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Editor's e-Note
In the wake of the COVID-19 pandemic, it’s no surprise that many societies are opting for virtual meetings. One of the most recent is SNMMI, which shifted its annual meeting from mid-June to July 11–14 and adopted a virtual format. The meeting will be free to all members and discounted for nonmembers. Although society members won’t be sharing personal space, they will still have the opportunity to share news and research that is likely to have a profound influence on medical diagnosis and treatment in the coming years. We’re providing a sneak peek at some of that research in this month’s newsletter.

Which molecular imaging developments do you think will have the most far-reaching effects? Let us know on Twitter and/or Facebook.

— Dave Yeager, editor
e-News Exclusive
Molecular Imaging Provides Early Insight Into Neuroendocrine Tumor Outcomes

A proof-of-concept study recently published in The Journal of Nuclear Medicine has demonstrated that molecular imaging can be used to identify early response to 177Lu-DOTATATE treatment in neuroendocrine tumor patients. Utilizing SPECT imaging with 111In-antiγH2AX-TAT, researchers were able to visualize a DNA damage response marker just days after 177Lu-DOTATATE treatment. Monitoring the DNA damage response in the early days after the radionuclide injection could allow physicians to determine the therapeutic outcome and adapt the therapy regimen accordingly.

The radiobiologic aspects of 177Lu-DOTATATE, as well as other molecular radiotherapies, are underexplored. Radionuclide therapy is largely delivered to neuroendocrine tumor patients on a fixed dose protocol, regardless of body weight or tumor uptake. To justify any increase or decrease in the prescribed radionuclide dose, a sustainable metric is needed; however, no metric currently exists.

“One strategy to develop this metric is to determine if sufficient damage has been done to the tumor, which would allow treating physicians to tailor subsequent doses to ensure therapeutic success,” says Bart Cornelissen, PhD, an associate professor in the department of oncology at the MRC Oxford Institute for Radiation Oncology at the University of Oxford in the United Kingdom. “In our study, we sought to image the molecular biological effects of 177Lu-DOTATATE radionuclide therapy by visualizing the DNA double-strand break damage response marker γH2AX.”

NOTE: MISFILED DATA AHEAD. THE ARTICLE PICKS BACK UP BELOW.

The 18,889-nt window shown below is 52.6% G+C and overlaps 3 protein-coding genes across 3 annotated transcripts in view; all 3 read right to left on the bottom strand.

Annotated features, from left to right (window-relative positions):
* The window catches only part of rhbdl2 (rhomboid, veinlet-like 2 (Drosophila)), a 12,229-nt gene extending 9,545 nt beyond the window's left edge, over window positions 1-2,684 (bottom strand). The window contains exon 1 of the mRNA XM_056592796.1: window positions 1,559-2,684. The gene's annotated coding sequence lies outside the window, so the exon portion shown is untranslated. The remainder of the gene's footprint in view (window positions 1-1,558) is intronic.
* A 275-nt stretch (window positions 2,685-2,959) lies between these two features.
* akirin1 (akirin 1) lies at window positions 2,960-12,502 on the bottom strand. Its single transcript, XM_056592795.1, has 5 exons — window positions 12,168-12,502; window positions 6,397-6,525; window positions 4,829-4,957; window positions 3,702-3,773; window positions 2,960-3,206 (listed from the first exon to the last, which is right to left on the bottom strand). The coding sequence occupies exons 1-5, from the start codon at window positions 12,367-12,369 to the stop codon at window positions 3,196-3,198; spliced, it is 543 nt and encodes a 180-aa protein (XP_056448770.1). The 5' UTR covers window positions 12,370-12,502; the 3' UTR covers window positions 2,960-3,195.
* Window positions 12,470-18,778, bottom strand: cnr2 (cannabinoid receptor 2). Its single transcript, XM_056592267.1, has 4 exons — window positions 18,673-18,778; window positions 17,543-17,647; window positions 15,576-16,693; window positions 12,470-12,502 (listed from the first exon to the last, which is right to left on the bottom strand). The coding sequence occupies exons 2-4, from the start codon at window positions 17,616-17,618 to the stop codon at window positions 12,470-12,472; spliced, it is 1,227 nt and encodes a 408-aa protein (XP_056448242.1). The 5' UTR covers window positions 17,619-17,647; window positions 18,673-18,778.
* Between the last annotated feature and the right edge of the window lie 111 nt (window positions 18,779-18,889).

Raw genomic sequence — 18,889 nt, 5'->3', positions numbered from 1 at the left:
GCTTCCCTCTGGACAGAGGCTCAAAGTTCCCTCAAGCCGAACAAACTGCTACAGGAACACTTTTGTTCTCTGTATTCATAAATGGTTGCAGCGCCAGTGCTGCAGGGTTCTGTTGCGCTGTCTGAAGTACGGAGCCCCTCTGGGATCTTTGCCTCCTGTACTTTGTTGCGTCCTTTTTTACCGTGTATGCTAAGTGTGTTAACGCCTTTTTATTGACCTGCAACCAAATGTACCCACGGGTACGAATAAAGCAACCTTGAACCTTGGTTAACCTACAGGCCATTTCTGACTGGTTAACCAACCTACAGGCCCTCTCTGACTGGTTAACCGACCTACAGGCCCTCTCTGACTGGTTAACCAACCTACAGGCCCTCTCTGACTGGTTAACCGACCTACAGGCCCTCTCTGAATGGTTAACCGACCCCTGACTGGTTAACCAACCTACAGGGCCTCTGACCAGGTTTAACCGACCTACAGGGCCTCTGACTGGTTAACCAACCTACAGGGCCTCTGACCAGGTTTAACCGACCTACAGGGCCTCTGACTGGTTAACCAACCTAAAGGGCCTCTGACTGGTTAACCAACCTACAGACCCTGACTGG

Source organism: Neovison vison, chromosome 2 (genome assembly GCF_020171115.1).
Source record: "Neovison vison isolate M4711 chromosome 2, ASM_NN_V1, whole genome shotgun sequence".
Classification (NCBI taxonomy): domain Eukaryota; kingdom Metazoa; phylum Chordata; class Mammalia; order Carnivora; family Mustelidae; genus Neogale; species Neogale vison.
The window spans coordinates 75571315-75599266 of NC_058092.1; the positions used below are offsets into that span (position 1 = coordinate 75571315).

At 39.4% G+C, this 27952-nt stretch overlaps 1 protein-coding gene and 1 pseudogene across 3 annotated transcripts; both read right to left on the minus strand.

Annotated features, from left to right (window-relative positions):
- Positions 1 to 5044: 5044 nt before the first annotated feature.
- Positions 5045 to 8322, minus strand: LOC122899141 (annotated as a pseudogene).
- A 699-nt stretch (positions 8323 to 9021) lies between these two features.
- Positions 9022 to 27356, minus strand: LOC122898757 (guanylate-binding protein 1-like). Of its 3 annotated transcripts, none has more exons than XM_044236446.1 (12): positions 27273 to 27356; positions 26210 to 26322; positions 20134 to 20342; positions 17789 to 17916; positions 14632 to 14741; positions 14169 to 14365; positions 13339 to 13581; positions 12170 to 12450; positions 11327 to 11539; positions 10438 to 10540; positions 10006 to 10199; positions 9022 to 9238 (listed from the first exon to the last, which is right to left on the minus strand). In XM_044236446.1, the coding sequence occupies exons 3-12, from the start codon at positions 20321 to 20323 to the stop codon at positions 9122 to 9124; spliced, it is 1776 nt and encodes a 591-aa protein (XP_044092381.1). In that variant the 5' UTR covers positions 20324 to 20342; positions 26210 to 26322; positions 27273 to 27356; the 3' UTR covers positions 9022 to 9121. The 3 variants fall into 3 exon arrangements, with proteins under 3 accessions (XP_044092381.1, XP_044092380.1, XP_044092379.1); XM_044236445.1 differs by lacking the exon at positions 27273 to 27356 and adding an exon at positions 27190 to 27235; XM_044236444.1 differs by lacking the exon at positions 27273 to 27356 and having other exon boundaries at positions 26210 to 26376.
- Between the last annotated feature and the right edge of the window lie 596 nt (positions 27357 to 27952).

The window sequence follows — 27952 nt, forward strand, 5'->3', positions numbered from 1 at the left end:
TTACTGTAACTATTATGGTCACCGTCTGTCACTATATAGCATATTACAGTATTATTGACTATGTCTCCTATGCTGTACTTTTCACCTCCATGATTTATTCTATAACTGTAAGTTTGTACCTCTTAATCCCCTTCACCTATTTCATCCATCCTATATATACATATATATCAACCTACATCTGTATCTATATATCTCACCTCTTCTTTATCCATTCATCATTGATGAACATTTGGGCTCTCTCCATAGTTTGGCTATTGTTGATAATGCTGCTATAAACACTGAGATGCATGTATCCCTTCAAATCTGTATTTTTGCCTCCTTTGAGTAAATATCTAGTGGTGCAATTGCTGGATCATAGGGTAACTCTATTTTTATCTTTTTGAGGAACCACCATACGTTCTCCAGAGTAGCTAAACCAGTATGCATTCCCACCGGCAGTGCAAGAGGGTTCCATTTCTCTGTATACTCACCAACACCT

Full story »
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In This e-Newsletter
Other Imaging News
Advanced Imaging Reverse-Engineers Color of Faded Artifacts
According to personnel at the University of Sydney, whose vibrational spectroscopy facilities are reportedly the most comprehensive in Australia, advanced imaging technology can vividly depict the original colors of ancient Egyptian coffins. The results, they say, afford considerable insight into the study of ancient burial customs.

PA Legislature Urged to Pass Medicare Access to Radiology Care Act
In a brief but thought-provoking statement in the Pittsburgh Post-Gazette, Helen Bradley, RT(R)(VI), ARRT, president of the Pennsylvania Society of Radiologic Technologists, argues in favor of legislation that would require Medicare to recognize and reimburse the much-needed services of radiologist assistants.

Nanoscale Technology Harnesses Interior Cellular Data
Purdue University researchers have made strides in 3D nanoscopy, a procedure that, the study authors say, improves upon super-resolution fluorescence microscopy. The new method addresses a longstanding problem—namely, that light permeates various cellular and tissue regions at inconsistent speeds, per an article in Nature Methods.

Research Suggests Retinal Enhancement Can Bestow Infrared Vision
SPIE, the international society for optics and photonics, checks in on a mouse model that utilizes specialized nanoparticles to enhance the retina, thereby extending natural vision to include infrared light. Further information on the study is documented in Cell.
Worth Repeating
“These negative feelings so many of us are experiencing right now may result from a mismatch. We have a neuronal signal telling us that being with loved ones will make us feel better, while practical restrictions mean this need is going unmet. It’s the emotional equivalent of not eating when we are hungry, except now instead of skipping a meal, we are slowly starving.”

Zoe Donaldson, PhD, of the University of Colorado Boulder, regarding a study on ways neuron behavior is affected by companionship and distancing, as detailed in the Proceedings of the National Academy of Sciences